Following the incident, Prime Minister Scott Morrison made remarks on national television suggesting that Muslim communities in Australia were responsible for the attack, citing their apparent failing to report extremism.[23] The Australian Muslim community responded critically to Morrison's comments. Shiek Mohammed Omran, who runs an Islamic youth centre that Ali visited, replied citing the failure of Australian security agencies, who were aware of the man, for preventing the attack.[24] The Grand Mufti of Australia, Ibrahim Abu Mohamed, also responding that Morrison's statement constituted "serious discrimination" against Muslim Australians. The Mufti too pointed out the inaction of security agencies in preventing the attack.[25]

See also[edit]

References[edit]

  1. ^ "Melbourne attack: Man shot dead after fire and fatal stabbing". BBC News. 9 November 2018. Retrieved 9 November 2018.
  2. ^ Davey, Melissa (9 November 2018). "One confirmed dead - Police confirm assailant dead after attack – as it happened". The Guardian. Retrieved 7 June 2020.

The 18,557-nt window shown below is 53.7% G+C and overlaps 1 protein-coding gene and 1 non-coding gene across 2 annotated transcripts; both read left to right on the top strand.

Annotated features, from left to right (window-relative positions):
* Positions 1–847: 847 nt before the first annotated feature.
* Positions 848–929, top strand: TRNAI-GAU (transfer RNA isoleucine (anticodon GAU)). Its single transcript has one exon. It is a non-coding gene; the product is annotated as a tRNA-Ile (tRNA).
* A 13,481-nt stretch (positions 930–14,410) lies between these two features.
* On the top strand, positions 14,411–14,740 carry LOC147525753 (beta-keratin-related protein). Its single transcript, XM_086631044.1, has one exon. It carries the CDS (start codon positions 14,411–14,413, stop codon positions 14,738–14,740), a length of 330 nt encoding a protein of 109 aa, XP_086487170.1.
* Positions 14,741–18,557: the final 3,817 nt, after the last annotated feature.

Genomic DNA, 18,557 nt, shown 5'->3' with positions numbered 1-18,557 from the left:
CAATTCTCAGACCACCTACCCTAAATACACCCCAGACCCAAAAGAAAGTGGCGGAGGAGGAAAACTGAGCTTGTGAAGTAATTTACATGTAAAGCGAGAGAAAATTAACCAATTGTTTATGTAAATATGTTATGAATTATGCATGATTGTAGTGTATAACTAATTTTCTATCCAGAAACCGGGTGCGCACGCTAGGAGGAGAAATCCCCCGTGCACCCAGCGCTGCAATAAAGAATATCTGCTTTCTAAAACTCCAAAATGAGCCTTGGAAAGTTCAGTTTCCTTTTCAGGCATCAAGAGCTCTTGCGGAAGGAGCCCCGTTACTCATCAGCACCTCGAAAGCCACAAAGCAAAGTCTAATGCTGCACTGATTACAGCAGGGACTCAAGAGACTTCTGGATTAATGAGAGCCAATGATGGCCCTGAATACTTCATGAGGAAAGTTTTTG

3. ^ Albeck-Ripka, Livia (9 November 2018). "Melbourne Stabbing Spree Leaves Two Dead, Including Attacker". The New York Times. Retrieved 10 November 2018.
  4. ^ Wyatt, Tim (9 November 2018). "Isis claims responsibility for Melbourne stabbing rampage". The Independent. Retrieved 10 November 2018.
  5. ^ "One person dead after stabbing in Melbourne CBD, man shot by police". news.com.au. Retrieved 9 November 2018.
  6. ^ Henriques-Gomes, Luke (10 November 2018). "Andrews' Press Confrence - Bourke Street attack: police say Melbourne CBD terror assailant had links to Islamic State - latest updates". The Guardian. Retrieved 7 June 2020.
  7. ^ Henriques-Gomes, Luke (10 November 2018). "What we know so far - Bourke Street attack: police say Melbourne CBD terror assailant had links to Islamic State - latest updates". The Guardian. Retrieved 7 June 2020.
  8. ^ Mills, Joe Hinchliffe, Simone Fox Koob, Melissa Cunningham, Tammy (10 November 2018). "Bourke Street attacker: Hassan Khalif Shire Ali 'delusional, agitated' before deadly rampage". The Age. Retrieved 14 November 2018.
  9. ^ Davey, Melissa; Knaus, Christopher; Wahlquist, Calla; Zhou, Naaman (9 November 2018). "Melbourne attack: police name Hassan Khalif Shire Ali and say he was known to them". The Guardian. Retrieved 10 November 2018.
  10. ^ "Bourke Street attacker had passport cancelled but wasn't deemed a threat". Australian Broadcasting Corporation. 10 November 2018.